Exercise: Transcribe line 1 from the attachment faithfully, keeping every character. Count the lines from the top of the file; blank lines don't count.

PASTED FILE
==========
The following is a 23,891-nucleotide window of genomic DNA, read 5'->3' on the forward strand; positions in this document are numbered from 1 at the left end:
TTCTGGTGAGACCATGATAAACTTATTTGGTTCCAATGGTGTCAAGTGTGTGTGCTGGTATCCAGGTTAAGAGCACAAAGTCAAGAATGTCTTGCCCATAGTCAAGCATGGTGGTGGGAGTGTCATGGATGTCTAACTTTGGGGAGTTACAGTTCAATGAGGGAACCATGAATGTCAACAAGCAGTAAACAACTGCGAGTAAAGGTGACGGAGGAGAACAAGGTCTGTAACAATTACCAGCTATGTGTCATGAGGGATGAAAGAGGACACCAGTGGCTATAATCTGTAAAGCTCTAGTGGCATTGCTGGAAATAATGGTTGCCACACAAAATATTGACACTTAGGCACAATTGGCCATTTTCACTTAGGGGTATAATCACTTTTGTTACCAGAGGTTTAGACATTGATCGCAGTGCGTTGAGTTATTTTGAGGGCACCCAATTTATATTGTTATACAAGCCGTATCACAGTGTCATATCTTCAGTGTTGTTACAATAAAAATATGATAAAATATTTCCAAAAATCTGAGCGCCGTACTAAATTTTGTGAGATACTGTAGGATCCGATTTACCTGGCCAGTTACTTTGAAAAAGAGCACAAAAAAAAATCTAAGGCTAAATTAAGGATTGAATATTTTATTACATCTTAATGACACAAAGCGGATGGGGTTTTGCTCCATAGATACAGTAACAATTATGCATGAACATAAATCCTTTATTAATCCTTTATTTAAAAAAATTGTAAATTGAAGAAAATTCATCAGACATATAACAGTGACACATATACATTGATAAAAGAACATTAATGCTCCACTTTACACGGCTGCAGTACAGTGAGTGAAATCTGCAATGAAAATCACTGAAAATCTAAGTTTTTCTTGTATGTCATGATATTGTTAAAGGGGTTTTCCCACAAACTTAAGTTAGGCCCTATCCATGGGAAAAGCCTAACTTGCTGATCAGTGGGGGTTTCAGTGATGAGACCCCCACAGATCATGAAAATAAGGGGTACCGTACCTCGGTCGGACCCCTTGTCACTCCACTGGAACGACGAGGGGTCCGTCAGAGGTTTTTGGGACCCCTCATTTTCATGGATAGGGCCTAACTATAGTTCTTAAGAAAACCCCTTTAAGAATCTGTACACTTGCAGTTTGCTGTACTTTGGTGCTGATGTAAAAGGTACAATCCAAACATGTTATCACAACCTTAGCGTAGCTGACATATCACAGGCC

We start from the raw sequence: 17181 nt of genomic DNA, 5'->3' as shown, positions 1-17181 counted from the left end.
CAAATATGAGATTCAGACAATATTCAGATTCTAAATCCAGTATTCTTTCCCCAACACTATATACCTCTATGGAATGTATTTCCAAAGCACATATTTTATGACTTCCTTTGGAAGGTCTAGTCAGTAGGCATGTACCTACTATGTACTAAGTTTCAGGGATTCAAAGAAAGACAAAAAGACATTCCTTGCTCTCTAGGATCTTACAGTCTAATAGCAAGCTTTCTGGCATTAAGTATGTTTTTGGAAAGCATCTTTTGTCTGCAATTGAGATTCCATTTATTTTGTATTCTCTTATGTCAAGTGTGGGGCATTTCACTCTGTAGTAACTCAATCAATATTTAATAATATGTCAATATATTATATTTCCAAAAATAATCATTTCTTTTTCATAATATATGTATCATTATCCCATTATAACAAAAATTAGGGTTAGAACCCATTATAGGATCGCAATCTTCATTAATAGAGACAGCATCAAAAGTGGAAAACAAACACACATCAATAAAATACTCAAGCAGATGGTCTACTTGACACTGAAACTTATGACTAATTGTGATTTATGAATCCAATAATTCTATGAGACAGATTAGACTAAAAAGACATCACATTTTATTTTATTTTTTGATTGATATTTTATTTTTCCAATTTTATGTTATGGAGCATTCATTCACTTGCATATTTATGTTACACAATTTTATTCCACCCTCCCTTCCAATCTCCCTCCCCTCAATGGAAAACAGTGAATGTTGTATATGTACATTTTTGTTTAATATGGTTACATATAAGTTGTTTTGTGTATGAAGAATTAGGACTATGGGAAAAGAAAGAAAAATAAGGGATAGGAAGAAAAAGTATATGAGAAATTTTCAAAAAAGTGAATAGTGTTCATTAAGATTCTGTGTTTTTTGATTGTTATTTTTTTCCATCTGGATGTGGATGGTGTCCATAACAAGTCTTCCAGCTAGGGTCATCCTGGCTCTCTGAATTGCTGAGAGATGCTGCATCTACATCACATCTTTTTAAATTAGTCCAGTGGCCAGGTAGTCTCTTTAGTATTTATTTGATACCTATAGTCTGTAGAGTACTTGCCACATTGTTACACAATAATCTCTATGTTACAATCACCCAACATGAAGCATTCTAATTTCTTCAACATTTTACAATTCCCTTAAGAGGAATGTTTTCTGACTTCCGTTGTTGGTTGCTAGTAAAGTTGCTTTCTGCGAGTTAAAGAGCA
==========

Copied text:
The following is a 23,891-nucleotide window of genomic DNA, read 5'->3' on the forward strand; positions in this document are numbered from 1 at the left end: